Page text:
Guest contributor Erin Ferguson
This blog post discusses mental health. If you or someone you know is struggling crisis support services can be reached in Australia 24 hours a day: Lifeline 13 11 14; Suicide Call Back Service 1300 659 467; Kids Helpline 1800 55 1800; MensLine Australia 1300 78 99 78.
When Pedla asked me to write a piece on mental health for Movember, I was very quick to agree to it. I then spent weeks avoiding it, the way you’d awkwardly avoid an ex if you accidentally ran into them at a bar. As the weeks went by, this blog sat like a knot in my stomach, something I needed to do, but I wasn’t really equipped to do. 2022 promised so much after two years of lockdown, but it somehow managed to be one of the most mentally and emotionally challenging years I’ve had. How can I offer any sort of perspective on mental health if there have been numerous times in the last 12 months when I have not been OK?
I want to start with a statistic we’re all used to hearing – the one we hear at our Corporate RUOK? Morning Tea. It sounds something like ‘On-in-six Australians are currently living with anxiety or depression or both”. 3144 people died by suicide in 2021 (ABS, 19 October 2022), and it’s the 15th leading cause of death among Australians. One in two of us will experience a mental disorder at some point in our life.
8 categories of mental disorders
But what does that actually look like? The World Health Organisation has 8 categories of mental disorders:
- Anxiety disorders;
- Bipolar disorder;
- Post traumatic stress disorder;
- Eating Disorders;
- Disruptive behaviour and dissocial disorders; and
- Neurodevelopmental disorders.
I should be very clear that when I speak about mental health in the next few paragraphs, it is my own that I’m talking about. I am not a mental health professional, and nor is my relationship with my own mental health going to be the same as anyone else’s.
In early 2022, for the first time, I sat down with my GP and quietly told her that I thought I needed some help with my mental health. Let me be very clear – 2022 was not the first time in my life I needed help, but it was the first time I sought it. Who knows, maybe if I had gone and asked for help in 2005, 2008, 2009, 2010, 2015, 2016, etc I would have learned strategies to better manage my mental health, rather than doing what I did do, which was ignore it, deny it, avoid communicating, change jobs, burn relationships. Nevertheless, my GP was kind and considerate and we had a chat, she agreed I needed some support, and sent me on my way. I sat at home and looked at my mental health plan, cried and then hid it away. But I did go and get help.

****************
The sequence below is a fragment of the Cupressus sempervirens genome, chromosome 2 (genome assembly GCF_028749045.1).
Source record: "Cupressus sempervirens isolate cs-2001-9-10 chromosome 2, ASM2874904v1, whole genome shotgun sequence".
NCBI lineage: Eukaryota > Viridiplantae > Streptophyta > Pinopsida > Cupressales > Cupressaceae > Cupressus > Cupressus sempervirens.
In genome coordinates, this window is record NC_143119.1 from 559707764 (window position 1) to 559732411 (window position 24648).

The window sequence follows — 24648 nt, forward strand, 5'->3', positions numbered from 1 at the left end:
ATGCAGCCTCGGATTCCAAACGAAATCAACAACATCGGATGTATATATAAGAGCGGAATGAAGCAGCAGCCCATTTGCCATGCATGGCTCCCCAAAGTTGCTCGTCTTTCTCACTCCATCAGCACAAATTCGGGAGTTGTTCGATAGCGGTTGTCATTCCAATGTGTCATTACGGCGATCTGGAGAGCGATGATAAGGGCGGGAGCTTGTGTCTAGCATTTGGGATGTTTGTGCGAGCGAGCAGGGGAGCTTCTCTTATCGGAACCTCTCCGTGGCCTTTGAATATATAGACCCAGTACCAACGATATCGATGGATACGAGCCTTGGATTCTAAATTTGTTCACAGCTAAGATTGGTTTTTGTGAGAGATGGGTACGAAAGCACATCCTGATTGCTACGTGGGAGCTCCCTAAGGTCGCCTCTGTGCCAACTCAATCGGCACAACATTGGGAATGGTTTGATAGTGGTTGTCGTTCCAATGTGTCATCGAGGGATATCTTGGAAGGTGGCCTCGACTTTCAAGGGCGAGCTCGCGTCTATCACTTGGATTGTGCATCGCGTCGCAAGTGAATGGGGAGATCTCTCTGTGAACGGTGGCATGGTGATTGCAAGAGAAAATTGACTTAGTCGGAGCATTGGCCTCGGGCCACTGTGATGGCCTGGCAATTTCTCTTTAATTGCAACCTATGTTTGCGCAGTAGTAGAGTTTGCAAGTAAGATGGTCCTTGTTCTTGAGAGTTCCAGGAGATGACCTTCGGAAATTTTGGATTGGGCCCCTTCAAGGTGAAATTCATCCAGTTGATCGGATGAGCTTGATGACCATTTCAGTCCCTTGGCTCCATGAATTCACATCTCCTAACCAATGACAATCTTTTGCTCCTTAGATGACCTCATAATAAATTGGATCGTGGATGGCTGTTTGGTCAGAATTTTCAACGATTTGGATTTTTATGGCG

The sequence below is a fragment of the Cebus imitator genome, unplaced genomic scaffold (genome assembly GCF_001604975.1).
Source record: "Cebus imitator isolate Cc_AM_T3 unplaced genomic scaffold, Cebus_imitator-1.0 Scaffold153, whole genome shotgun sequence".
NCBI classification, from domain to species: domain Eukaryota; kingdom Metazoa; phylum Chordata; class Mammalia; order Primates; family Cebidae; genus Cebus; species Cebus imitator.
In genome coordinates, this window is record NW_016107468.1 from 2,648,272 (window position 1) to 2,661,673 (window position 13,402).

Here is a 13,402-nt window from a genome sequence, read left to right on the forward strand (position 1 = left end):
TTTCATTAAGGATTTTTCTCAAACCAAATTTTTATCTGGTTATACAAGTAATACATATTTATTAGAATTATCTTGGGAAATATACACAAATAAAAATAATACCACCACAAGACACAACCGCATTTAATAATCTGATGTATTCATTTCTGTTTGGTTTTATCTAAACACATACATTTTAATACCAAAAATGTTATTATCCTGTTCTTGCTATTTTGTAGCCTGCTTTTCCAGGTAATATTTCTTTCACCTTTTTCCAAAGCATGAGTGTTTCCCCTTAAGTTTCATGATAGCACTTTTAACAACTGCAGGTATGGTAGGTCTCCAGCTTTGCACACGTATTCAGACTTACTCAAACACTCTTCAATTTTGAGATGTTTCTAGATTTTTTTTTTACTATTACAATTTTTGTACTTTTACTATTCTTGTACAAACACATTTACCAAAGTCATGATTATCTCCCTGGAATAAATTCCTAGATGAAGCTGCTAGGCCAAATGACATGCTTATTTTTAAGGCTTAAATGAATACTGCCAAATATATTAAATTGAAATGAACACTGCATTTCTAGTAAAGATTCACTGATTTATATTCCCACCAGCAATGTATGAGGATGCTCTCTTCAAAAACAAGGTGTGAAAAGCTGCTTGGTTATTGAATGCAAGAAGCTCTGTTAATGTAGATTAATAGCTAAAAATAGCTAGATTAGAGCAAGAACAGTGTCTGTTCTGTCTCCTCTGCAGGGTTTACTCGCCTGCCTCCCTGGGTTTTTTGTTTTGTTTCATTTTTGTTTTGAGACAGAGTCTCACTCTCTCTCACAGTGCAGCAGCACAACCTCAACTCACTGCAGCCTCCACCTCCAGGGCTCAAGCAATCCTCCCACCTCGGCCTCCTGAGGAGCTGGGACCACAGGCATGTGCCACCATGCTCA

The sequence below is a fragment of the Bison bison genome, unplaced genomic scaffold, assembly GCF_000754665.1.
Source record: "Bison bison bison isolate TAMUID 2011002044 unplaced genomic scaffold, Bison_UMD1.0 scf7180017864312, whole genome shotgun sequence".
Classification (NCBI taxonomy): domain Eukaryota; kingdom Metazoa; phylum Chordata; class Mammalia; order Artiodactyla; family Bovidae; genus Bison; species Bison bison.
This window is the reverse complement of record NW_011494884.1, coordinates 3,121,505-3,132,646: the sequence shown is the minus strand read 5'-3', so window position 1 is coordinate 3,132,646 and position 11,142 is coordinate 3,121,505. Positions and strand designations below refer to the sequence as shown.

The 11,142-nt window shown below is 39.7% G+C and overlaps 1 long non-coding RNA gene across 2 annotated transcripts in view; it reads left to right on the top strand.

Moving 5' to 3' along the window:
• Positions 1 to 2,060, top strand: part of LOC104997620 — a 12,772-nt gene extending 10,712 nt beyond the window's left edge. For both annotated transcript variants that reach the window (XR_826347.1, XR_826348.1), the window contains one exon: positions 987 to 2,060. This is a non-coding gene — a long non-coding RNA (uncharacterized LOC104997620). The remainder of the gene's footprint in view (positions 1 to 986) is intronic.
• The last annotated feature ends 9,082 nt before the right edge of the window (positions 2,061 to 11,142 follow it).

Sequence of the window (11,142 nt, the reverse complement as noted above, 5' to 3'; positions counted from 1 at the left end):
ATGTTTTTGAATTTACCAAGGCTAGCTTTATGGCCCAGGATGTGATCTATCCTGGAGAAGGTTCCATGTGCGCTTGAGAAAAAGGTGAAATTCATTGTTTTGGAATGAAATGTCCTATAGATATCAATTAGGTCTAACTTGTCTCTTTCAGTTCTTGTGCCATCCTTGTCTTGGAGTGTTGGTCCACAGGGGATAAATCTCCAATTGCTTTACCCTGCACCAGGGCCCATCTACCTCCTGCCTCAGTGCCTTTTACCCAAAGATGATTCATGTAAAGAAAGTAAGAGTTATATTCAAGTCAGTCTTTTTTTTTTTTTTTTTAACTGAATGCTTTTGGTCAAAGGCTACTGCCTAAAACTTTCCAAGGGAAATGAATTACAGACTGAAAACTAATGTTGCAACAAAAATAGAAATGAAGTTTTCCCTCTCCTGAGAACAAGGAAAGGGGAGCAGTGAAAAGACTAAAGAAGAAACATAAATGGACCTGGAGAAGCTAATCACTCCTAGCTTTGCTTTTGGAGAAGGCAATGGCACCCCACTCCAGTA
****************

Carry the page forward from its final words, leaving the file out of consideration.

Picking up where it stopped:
I learned a lot of things about myself in therapy – things that I think on some level I already knew, but having someone hold up a mirror to me about my best and worst traits was very illuminating. I’ve made changes, I feel more motivated and some days I feel a bit more in control – it’s a work in progress and I expect it will be for the rest of my life.
I watched Hannah Gadsby’s masterpiece Nannette a few years ago, and if you haven’t watched it yet, there’s some homework. In Nannette, Gadsby speaks of stand-up comedy as relying on tension and release. While I’m no comedian, the concept of ‘tension and release’ perfectly encapsulates the way that cycling contributes to my mental wellbeing. In some ways, at its core, cycling is an activity that revolves around tension and release. The feeling of lightness at the top of a climb, the end of an effort, but also at the bottom of every pedal stroke. It’s a repetitive release of tension from body and mind.
For me, my days create tension. I work a stressful, detail oriented and occasionally confrontational job. Sometimes the stress is motivating, other times it is suffocating. In the absence of relieving that tension, I find I carry some of it with me to the following day. And so, I cycle. At the end of the work day, most days, I try and fit some time in on the trainer to wind down and switch off from work. At the end of the week, I hopefully have weather on my side and can escape a little bit further from home. I can do other things too – I’ll walk my dog or I occasionally have dalliances with running. But I am my best self when I find a way to burn some energy off at the end of the day.